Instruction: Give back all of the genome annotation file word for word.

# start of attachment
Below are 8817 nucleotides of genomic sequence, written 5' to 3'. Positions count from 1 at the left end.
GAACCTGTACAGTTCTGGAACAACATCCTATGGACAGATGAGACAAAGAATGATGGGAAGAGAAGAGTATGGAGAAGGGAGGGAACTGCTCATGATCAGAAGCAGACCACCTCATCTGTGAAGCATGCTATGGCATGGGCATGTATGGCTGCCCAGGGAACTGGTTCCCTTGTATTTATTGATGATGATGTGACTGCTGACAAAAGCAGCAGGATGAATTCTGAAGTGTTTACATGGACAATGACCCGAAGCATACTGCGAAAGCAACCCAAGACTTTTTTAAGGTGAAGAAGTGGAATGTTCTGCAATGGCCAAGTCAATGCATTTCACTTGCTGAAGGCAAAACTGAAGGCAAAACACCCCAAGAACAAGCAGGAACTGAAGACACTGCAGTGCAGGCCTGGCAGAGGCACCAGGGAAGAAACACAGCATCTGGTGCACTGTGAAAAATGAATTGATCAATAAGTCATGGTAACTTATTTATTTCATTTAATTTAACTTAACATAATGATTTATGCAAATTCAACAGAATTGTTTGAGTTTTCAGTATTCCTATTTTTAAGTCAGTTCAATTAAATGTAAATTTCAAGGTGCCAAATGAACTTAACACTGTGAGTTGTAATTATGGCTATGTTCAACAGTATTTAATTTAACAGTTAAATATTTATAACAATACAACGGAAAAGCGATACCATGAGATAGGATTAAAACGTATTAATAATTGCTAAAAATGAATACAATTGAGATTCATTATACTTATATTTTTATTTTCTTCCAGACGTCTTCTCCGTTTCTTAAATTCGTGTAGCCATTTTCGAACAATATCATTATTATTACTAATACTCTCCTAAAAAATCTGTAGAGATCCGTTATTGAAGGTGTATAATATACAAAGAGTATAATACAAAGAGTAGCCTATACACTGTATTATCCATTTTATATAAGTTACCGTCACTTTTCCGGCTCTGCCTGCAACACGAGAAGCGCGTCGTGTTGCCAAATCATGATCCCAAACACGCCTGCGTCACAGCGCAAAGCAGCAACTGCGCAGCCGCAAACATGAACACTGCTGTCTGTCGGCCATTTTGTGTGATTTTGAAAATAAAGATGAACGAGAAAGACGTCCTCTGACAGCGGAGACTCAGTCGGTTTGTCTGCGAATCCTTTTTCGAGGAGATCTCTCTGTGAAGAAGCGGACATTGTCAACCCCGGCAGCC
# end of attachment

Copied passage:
Below are 8817 nucleotides of genomic sequence, written 5' to 3'. Positions count from 1 at the left end.
GAACCTGTACAGTTCTGGAACAACATCCTATGGACAGATGAGACAAAGAATGATGGGAAGAGAAGAGTATGGAGAAGGGAGGGAACTGCTCATGATCAGAAGCAGACCACCTCATCTGTGAAGCATGCTATGGCATGGGCATGTATGGCTGCCCAGGGAACTGGTTCCCTTGTATTTATTGATGATGATGTGACTGCTGACAAAAGCAGCAGGATGAATTCTGAAGTGTTTACATGGACAATGACCCGAAGCATACTGCGAAAGCAACCCAAGACTTTTTTAAGGTGAAGAAGTGGAATGTTCTGCAATGGCCAAGTCAATGCATTTCACTTGCTGAAGGCAAAACTGAAGGCAAAACACCCCAAGAACAAGCAGGAACTGAAGACACTGCAGTGCAGGCCTGGCAGAGGCACCAGGGAAGAAACACAGCATCTGGTGCACTGTGAAAAATGAATTGATCAATAAGTCATGGTAACTTATTTATTTCATTTAATTTAACTTAACATAATGATTTATGCAAATTCAACAGAATTGTTTGAGTTTTCAGTATTCCTATTTTTAAGTCAGTTCAATTAAATGTAAATTTCAAGGTGCCAAATGAACTTAACACTGTGAGTTGTAATTATGGCTATGTTCAACAGTATTTAATTTAACAGTTAAATATTTATAACAATACAACGGAAAAGCGATACCATGAGATAGGATTAAAACGTATTAATAATTGCTAAAAATGAATACAATTGAGATTCATTATACTTATATTTTTATTTTCTTCCAGACGTCTTCTCCGTTTCTTAAATTCGTGTAGCCATTTTCGAACAATATCATTATTATTACTAATACTCTCCTAAAAAATCTGTAGAGATCCGTTATTGAAGGTGTATAATATACAAAGAGTATAATACAAAGAGTAGCCTATACACTGTATTATCCATTTTATATAAGTTACCGTCACTTTTCCGGCTCTGCCTGCAACACGAGAAGCGCGTCGTGTTGCCAAATCATGATCCCAAACACGCCTGCGTCACAGCGCAAAGCAGCAACTGCGCAGCCGCAAACATGAACACTGCTGTCTGTCGGCCATTTTGTGTGATTTTGAAAATAAAGATGAACGAGAAAGACGTCCTCTGACAGCGGAGACTCAGTCGGTTTGTCTGCGAATCCTTTTTCGAGGAGATCTCTCTGTGAAGAAGCGGACATTGTCAACCCCGGCAGCC